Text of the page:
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The President’s Inner Peace

There’s a weird story in the Washington Post today about how President Bush’s unpopularity, combined with the failure of nearly every item on his second-term agenda, has sent him searching for answers by, paradoxically, withdrawing into the Oval Office. There he invites scholars, from historians to theologians, to talk about Big Ideas, such as why history might not judge him as harshly as everyone does now and the nature of good and evil. I’m not sure the story isn’t of the “You may think he’s an illiterate bore, but in fact, President Bush really does read!” variety that come out every summer; even so, it’s curious. Apparently, everyone who talks to him is required to say, “I find him serene” (Henry Kissinger), or “My God, he looked well. He looked like he came off a cruise in the Caribbean. He looked like he hadn’t a care in the world. It was amazing” (Alistair Horne). That’s, at least, what the outside advisers say.

From the administration and congressional types, all of whom have political careers to think about, a different story comes, especially diatribes about Alberto Gonzales:

The fabled loyalty of the Bush team, though, has frayed far more than might be apparent to him. The fight over whether Gonzales should remain attorney general has exposed a deep fault line. Bush remains convinced that his old friend did nothing wrong ethically in firing U.S. attorneys, and senior adviser Karl Rove angrily rejects what he sees as a Democratic witch hunt, according to White House officials. Yet beyond the inner circle, it is hard to find a current or former administration official who thinks Gonzales should stay.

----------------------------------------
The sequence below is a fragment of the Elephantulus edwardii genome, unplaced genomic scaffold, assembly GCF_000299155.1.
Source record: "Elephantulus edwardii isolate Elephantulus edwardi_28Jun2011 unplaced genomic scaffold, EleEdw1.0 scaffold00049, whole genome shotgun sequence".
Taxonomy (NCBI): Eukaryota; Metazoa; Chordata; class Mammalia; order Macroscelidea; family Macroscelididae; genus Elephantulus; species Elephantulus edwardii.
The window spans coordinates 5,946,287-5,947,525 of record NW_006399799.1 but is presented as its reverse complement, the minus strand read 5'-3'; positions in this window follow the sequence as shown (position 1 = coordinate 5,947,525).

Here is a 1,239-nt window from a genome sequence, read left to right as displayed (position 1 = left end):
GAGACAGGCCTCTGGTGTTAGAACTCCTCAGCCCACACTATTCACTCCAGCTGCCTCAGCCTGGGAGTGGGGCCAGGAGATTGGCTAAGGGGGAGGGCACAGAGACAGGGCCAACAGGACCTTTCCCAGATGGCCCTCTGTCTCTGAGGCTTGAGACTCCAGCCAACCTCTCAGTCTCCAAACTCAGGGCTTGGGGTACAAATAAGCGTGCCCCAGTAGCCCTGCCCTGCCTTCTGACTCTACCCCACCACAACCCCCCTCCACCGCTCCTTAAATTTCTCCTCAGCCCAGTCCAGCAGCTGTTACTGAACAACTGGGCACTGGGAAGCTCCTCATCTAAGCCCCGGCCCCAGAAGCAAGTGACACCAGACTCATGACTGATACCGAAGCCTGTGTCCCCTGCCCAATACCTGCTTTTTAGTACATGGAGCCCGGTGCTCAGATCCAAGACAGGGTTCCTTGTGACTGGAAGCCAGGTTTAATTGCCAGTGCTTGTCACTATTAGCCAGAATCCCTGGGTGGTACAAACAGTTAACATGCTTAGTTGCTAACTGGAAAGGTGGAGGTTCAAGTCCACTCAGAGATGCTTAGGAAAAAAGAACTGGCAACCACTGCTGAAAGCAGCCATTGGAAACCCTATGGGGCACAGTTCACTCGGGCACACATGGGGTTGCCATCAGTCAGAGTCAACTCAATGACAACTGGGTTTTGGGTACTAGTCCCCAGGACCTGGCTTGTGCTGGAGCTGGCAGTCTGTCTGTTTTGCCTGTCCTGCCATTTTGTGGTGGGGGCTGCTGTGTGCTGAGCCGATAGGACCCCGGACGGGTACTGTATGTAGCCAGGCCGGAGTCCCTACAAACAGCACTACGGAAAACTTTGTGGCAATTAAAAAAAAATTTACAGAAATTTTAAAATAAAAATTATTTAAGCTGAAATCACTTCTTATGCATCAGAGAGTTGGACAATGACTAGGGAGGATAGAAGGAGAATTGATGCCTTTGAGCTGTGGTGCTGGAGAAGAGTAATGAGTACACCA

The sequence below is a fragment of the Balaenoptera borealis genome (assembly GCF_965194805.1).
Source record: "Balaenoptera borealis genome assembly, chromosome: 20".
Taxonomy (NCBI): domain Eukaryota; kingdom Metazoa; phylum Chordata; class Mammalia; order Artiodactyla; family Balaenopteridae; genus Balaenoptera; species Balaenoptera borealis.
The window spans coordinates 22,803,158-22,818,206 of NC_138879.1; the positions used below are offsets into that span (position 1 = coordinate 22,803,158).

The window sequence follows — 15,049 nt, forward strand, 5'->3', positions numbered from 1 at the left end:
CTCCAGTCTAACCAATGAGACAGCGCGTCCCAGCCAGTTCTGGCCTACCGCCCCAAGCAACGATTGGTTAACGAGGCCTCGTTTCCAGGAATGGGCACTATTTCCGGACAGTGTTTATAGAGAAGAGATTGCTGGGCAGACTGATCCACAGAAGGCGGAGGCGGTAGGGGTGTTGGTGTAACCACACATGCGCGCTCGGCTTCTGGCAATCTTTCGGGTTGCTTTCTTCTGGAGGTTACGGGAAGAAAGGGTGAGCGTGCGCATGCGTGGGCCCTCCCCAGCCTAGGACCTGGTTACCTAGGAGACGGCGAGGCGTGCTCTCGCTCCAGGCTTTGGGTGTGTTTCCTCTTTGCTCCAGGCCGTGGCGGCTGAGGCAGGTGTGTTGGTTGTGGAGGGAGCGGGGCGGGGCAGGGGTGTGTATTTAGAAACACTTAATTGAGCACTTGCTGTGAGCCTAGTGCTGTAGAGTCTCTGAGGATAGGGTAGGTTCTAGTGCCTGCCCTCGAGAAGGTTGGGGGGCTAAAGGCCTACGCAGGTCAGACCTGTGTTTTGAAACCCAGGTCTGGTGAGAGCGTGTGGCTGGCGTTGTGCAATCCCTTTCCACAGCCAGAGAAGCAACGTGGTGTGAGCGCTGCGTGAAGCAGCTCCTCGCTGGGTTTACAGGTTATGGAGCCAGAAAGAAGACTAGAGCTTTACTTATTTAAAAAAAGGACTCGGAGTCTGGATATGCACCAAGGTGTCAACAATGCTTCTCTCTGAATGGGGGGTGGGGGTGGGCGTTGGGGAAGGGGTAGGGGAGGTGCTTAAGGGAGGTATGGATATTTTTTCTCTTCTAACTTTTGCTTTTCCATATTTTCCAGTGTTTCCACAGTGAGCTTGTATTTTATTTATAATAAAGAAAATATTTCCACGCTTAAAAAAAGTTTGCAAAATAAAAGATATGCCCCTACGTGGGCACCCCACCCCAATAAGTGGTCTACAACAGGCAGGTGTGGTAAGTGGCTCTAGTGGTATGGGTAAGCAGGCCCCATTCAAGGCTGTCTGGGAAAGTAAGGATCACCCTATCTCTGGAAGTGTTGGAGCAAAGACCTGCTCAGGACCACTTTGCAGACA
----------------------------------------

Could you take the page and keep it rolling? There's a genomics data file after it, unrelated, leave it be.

“I don’t understand for the life of me why Al Gonzales is still there,” said one former top aide, who, like others, would speak only on the condition of anonymity. “It’s not about him. It’s about the office and who’s able to lead the department.” The ex-aide said that every time he runs into former Cabinet secretaries, “universally the first thing out of their mouths” is bafflement that Gonzales remains.

Some aides see it as Bush refusing to accept reality. “The president thinks cutting and running on his friends shows weakness,” said an exasperated senior official. “Change shows weakness. Doing what everyone knows has to be done shows weakness.” Another former aide said that no matter how many people Bush consults, he heeds only two or three.

This discontent among goppers only surprises me still because for so long they spoke in unanimity. But it’s not surprising on the face of it: the case of Alberto Gonzales is still generally aggravating. Like those unnamed aides, I’ve chalked up the fact he remains in office to two beliefs of the President’s: first, personal connection trumps all other considerations; second, (as exemplified by the “exasperated senior official”) it’s always better to act on what your most paranoid fears of what your opponents might be thinking or doing about you than what they are actually thinking or doing. (The latter is a pretty good summary of Bush’s foreign policy too, BTW.)